Portraits of Frotteurism
With two nice children and a thriving business, Dale is a respected pillar of his community. But there are also these strange rumors that he has groped women while passing them in restaurants, or walking by them at the office.
Chris lives in lower Manhattan and takes the subway every morning and evening. He knows what he does is wrong, but many of the women don’t even seem to notice.
Tan, a 19 year old college student who was at a packed concert last night stands at the counter in the police office. “Ok, explain to us again what happened?” the officer says.
Frotteurism: Definitions and Key Thoughts
Frotteurism is the non-consensual rubbing against another person as a means to achieve sexual arousal. Frotteurism is categorized by the American Psychiatric Association (in the DSM-IV) as a paraphilia: a pattern of non-socially acceptable sexual behavior. Other paraphilias include voyeurism and exhibitionism.
Also according to the American Psychiatric Association, the diagnostic criteria for frotteurism are as follows:
- Recurrent, intense, or arousing sexual urges or fantasies, that involve touching and rubbing against a non-consenting person
- The person has acted on these sexual urges or fantasies, or they cause the person significant distress, to a degree they are disruptive to everyday functioning
- A person who practices frotteurism is known as a frotteur
The term frotteurism is derived from the French verb frotter, which means “to rub.” The designation frotteur comes from a French word literally meaning “rubber” or “one who rubs.” During an act of frotteurism, the frotteur will usually make contact with the target using his/her hands or genitals.
Frotteurism is not to be confused with “frottage” which is sexual rubbing (naked of clothed) that is consensual, and which takes place during normal sexual activity. Frotteurism is often referred to as non-consensual groping. The majority of frotteurs are males, and the majority of frotteurism targets are female (however, male-male, female-female, and female-male incidents do occur).
Frotteurism directed toward a child, by an adult, is a common early stage of child sexual abuse. A frotteur will often make a transgression while in a crowded place such as a concert or a crowded train. Frotteurism is a criminal offense, and is considered a form of sexual assault.
Action Steps: Treatment of Frotteurism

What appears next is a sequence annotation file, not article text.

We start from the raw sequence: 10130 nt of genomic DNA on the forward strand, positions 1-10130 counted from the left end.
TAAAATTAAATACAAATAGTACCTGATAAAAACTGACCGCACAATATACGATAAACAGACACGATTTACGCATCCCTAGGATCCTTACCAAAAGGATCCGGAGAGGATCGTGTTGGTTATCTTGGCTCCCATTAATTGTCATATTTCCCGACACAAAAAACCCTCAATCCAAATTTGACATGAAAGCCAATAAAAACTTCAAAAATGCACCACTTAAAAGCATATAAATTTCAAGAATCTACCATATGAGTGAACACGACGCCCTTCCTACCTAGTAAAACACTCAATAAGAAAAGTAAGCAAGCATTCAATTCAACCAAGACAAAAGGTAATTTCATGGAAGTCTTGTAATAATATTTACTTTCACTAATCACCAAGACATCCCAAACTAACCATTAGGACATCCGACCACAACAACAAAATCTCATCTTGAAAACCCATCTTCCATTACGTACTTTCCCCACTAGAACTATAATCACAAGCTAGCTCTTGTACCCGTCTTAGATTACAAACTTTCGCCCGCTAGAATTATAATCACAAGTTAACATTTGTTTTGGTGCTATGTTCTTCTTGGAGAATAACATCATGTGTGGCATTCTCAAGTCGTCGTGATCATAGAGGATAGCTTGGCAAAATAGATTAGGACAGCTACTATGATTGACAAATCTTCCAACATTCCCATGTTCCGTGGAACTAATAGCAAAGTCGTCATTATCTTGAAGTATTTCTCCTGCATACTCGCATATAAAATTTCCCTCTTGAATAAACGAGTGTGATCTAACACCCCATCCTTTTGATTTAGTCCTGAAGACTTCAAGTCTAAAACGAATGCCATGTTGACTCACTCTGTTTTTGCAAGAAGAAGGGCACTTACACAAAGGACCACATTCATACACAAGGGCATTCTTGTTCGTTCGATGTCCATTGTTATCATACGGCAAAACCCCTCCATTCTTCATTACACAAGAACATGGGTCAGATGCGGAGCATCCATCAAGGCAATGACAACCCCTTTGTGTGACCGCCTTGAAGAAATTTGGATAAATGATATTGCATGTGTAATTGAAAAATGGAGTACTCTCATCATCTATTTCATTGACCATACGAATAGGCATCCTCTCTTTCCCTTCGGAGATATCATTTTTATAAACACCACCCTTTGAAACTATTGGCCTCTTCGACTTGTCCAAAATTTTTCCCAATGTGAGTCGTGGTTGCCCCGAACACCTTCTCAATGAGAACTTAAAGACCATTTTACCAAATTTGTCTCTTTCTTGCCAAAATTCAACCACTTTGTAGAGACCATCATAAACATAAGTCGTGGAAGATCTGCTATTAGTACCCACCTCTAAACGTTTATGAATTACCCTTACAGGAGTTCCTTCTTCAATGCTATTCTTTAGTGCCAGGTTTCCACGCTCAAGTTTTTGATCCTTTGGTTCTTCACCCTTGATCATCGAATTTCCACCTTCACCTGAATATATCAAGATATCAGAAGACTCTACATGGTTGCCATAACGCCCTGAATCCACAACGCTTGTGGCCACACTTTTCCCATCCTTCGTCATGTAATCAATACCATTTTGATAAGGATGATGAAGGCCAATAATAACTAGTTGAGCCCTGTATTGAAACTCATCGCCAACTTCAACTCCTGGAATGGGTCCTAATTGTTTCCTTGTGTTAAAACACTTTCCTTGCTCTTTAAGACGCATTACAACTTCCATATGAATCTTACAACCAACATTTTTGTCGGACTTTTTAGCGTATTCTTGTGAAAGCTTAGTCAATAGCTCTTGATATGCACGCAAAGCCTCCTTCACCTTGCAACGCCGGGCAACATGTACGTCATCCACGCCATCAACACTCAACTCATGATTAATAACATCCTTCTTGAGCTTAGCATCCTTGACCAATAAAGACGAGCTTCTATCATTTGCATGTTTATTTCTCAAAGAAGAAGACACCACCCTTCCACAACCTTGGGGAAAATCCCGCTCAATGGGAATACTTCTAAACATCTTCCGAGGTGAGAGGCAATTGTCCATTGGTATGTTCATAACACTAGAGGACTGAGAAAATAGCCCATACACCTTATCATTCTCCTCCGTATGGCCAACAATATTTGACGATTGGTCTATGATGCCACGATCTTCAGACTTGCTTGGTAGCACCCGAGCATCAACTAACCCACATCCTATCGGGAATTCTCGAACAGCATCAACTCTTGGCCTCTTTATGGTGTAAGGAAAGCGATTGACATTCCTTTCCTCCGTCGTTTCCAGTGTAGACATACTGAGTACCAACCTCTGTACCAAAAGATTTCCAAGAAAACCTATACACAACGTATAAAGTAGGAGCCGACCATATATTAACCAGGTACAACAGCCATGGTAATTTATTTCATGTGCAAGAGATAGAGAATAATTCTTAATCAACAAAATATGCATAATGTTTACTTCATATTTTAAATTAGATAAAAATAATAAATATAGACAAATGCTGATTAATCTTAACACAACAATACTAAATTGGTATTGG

1. Avoid Places of Temptation
If one is struggling with frotteurism, a preliminary strategy for success involves avoiding areas where temptation occurs. Avoiding busy trains, lines, or places with dense crowds may help in resisting the temptation of inappropriately touching another person. This is not an end-all strategy, but is equivalent to an alcoholic getting the beer out of the house.
2. Identify Triggers
Identify triggers; that is, acknowledge any times, situations, or internal experiences that make it more difficult to avoid frotteurism. Some common internal triggers are being hungry, angry, lonely, or tired. These are often remembered by using the acronym HALT, and knowing to identify these experiences early will help in preventing frotteurism type behaviors.
3. Identify Strengths and Assets
Has anything been helpful in the past in preventing frotteurism? Perhaps feeling connected with friends, having things to look forward to, or some other internal or internal stimulus has been helpful. Identifying assets and strengths will help in the battle against frotteurism.
4. Behavior Therapy and Psychotherapy
Frotteurism is a serious sexual problem. Meeting with a licensed professional may be key in overcoming frotteurism type behaviors.
5. Medication Therapy
In some cases drugs and hormones, such as Medroxyprogesterone, have been prescribed to decrease frotteur urges.
For more information on sexual health related issues and to schedule an appointment with a Thrive Boston sex therapist, visit our Boston Sex Therapy page. Appointments scheduled within 24 hours.
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Rosler, A., and E. Witztum. “Pharmacotherapy of paraphilias in the next millennium.” Behavioral Science Law, 18, 1 (2000): 43-56.
Seelig, B. J., and L. S. Rosof. “Normal and pathological altruism.” Journal of the American Psychoanalytic Association, 49, 3 (2001): 933-959.
American Medical Association. 515 N. State Street, Chicago, IL 60610. Telephone: 312-464-5000.
American Psychiatric Association. 1400 K Street NW, Washington, DC 20005. Telephone: 1-888-357-7924. FAX 202-682-6850.
American Psychological Association. 750 First Street NW, Washington, DC, 20002-4242, Telephone: 1-800-374-2721 or 202-336-5500.